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Deadline (1984)

R | | Action, Horror, Thriller | 1984 (USA)
A horror film about a screenwriter who loses the ability to distinguish between his fantasy world and the real world, with disastrous consequences. As he ruminates on his place in any world... See full summary »

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(screenplay), (story) | 1 more credit »
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Cast

Cast overview, first billed only:
...
Steven Lessey
Sharon Masters ...
Elizabeth Lessey
Marvin Goldhar ...
Burt Horowitz
Jeannie Elias ...
Darlene Winters
...
Sharon Lessey
Phillip Leonard ...
Philip Lessey
Tod Woodcroft ...
David Lessey
Bev Marsh ...
Martha Lessey
Carole Pope ...
Herself (as Rough Trade)
Kevan Staples ...
Punk Rock Band Member
Rough Trade ...
Punk Rock Band Member
Mary Risk ...
Professor
Ken Camroux-Taylor ...
Moderator (as Ken Camroux)
Philip Akin ...
Student #1
...
Student #2 (as Bill Yack)
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Storyline

A horror film about a screenwriter who loses the ability to distinguish between his fantasy world and the real world, with disastrous consequences. As he ruminates on his place in any world and loses his grip, he also loses his wife and his children's respect, and critics tear him apart. The final undoing of this screenwriter is a deadline that must be met at all costs, costs that perhaps are too great. Written by Ørnås

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His obsession was to create the ultimate horror story... his curse was to live it.


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R | See all certifications »
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1984 (USA)  »

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CAD 850,000 (estimated)
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2.35 : 1
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Trivia

Shot in 1979, but not released until five years after it was made. See more »

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Referenced in The Big Box: The Body Shop (2010) See more »

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Everlasting Love
by Dwayne Ford
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User Reviews

 
Hot mess
16 April 2016 | by (United States) – See all my reviews

This weird Canadian quasi-horror film, about a writer of horror films whose life is falling apart at the height of his commercial success, is disjointed and crude in many respects. By accident, it winds up being pretty much exactly what the protagonist bemoans he's being forced by market pressure to create over and over again: A crass exercise in gory genre nonsense unimproved by much in the way of guiding intelligence, logic or ideas. Still, it's not at all your usual horror movie, and the ways in which it's bad are kind of interesting in themselves.

The dominant element in "Deadline" isn't its horror content (though there are plenty of scenes from the hero's fictional work arbitrarily tossed in, involving killer nuns, bloody shower deaths, et al.), but its shrill misanthropy. The protagonist isn't an especially sympathetic figure—he's often defensive, egotistical and rude—but the movie makes sure everyone around him is much worse. While he may neglect his children somewhat in his obsessive attention to work, his awful wife (who has no such commitments, unless apparent infidelity counts) neglects them out of sheer boredom and selfishness, then rails at him for being a bad parent. She's a one- dimensional shrew. Equally shrill and obnoxious are his producer, his new movie's prima-donna star, the students who criticize his work as worthless exploitation when he's given a university award (though he secretly knows they're right)…nearly everyone here is demanding, shallow and parasitical. Even his kids are directed to act in a sort of constant-tantrum mode, though admittedly we're meant to understand that this is the fault of bad parenting.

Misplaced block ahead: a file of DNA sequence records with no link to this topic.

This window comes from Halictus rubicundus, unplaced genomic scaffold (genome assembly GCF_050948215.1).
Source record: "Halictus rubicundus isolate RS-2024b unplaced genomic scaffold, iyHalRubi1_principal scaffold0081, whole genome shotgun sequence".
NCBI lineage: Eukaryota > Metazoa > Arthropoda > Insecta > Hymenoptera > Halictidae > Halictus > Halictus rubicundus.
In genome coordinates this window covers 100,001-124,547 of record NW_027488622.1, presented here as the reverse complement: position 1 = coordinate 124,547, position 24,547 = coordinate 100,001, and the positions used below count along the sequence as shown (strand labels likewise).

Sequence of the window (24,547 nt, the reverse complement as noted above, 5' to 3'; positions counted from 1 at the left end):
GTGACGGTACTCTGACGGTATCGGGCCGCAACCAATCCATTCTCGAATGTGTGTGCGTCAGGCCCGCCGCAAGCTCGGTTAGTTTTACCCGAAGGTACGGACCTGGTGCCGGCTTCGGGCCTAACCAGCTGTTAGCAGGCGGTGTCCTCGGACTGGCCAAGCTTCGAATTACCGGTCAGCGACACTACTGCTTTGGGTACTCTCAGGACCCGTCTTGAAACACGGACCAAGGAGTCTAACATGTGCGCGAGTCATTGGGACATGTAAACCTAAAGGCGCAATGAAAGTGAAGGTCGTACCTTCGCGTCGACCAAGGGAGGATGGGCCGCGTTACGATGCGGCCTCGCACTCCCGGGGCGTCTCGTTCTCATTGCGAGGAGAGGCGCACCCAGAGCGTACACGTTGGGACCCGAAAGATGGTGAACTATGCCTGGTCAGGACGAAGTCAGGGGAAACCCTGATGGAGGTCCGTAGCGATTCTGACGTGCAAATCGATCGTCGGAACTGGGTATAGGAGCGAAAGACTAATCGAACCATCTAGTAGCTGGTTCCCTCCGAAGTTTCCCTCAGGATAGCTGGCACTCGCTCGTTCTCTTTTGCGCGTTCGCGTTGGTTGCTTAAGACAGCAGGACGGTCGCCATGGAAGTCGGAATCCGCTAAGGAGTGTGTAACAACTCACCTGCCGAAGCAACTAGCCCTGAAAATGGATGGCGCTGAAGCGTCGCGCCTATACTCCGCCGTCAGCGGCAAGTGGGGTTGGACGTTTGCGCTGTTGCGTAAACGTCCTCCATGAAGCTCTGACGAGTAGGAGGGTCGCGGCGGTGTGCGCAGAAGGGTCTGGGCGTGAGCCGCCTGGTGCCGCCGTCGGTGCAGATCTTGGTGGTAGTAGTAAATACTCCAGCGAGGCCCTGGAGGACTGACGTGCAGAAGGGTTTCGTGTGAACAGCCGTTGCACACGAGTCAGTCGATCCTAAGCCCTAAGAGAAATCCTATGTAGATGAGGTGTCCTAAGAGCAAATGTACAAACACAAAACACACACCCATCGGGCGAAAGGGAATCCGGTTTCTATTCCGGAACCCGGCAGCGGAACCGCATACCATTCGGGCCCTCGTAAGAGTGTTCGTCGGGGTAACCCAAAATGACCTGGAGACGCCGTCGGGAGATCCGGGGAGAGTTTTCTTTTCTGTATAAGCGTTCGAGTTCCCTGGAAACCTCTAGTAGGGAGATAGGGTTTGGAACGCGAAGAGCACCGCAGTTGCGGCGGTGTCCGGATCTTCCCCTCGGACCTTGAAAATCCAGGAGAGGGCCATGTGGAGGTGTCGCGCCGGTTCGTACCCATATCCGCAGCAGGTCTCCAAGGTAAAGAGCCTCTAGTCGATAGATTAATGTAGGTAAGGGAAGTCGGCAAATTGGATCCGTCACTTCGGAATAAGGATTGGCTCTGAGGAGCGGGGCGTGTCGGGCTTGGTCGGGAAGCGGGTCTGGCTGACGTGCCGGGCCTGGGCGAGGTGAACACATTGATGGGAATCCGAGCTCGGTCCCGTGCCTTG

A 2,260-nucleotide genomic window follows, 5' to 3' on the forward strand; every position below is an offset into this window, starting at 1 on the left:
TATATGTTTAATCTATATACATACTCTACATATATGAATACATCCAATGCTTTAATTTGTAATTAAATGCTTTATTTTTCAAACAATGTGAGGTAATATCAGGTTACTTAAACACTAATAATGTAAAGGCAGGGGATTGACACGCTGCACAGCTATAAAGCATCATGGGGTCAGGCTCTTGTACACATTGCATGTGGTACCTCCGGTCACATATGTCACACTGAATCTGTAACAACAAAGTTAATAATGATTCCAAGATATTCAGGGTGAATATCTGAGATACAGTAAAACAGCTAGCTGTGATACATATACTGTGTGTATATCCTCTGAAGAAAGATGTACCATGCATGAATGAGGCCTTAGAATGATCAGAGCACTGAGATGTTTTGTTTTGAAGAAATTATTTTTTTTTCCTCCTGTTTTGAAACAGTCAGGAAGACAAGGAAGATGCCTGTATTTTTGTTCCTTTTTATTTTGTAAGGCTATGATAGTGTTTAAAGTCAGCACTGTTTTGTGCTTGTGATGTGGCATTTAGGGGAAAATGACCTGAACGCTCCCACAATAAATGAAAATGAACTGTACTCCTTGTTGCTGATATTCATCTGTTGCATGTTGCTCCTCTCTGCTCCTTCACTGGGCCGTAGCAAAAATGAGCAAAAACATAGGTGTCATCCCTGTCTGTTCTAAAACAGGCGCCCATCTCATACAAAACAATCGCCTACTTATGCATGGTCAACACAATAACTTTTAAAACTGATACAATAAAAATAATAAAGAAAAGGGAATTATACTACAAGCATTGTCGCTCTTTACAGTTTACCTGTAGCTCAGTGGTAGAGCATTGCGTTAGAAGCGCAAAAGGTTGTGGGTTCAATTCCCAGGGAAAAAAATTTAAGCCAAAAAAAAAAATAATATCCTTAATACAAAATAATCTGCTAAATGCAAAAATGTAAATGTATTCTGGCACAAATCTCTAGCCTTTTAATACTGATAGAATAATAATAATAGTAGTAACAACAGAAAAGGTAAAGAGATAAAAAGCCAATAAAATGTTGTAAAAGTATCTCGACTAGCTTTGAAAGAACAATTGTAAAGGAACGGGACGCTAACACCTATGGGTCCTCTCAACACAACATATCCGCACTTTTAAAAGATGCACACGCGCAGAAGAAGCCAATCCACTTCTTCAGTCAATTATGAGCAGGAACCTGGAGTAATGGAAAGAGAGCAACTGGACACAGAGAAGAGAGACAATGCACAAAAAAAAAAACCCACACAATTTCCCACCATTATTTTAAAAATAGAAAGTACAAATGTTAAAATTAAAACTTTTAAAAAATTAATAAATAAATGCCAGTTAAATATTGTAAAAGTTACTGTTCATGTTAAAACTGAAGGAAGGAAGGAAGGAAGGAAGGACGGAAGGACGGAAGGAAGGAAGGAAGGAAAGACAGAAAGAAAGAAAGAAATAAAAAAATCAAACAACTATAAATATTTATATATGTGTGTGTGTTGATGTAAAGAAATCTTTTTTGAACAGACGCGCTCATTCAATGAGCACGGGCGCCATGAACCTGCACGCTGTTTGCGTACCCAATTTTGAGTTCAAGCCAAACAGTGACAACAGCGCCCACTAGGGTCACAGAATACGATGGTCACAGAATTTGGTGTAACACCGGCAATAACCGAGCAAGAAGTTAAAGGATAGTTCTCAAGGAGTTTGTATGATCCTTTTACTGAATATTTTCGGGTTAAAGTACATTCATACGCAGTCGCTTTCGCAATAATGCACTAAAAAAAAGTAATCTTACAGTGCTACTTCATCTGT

Of course eventually, after a tragic event, the writer hero snaps tether and can no longer distinguish beyond his imaginary horror and real life. This is supposed to be his mentally unhinged reaction against a world that continues to press him into ever-more-violent, disgusting, soulless (but lucrative) creations, insensitive to his disillusionment and trauma. Like everything else in "Deadline," however, this is handled in such an over-the-top, simplistic way it can't be taken seriously.

The film's writer-director Mario Azzopardi only made one feature (in his native Malta) before this, then went on to a very long, still-active mainstream career in (mostly) Canadian TV. Given that, it's hard not to see "Deadline" as a likely last gasp of artist-as-an-angry-young-man spleen. (He was just 30 when he made it, though for whatever reason the film wasn't released for another five years.) It's a fairly incoherent statement of that type, but it sure has a lot of rancor to vent. The earlier horror stuff is so pointedly gratuitous it's possible it's just there to create a commercially viable package. But the loathing directed at the film industry and at the hero's wife is so central here that one can only imagine Azzopardi had suffered some not-atypical embittering career setbacks and a very bitter divorce when he conceived this movie. No idea if that's true, but it's as good an explanation of "Deadline's" peculiar, vehement, watchably odd content as any. It's like a slicker, less grungy equivalent to Abel Ferrera's concurrent (in filming if not release) "The Driller Killer," which similarly poses as a horror movie but is mostly an expression of the filmmaker's griping that nobody appreciates a real artist, and how awful people are in general.


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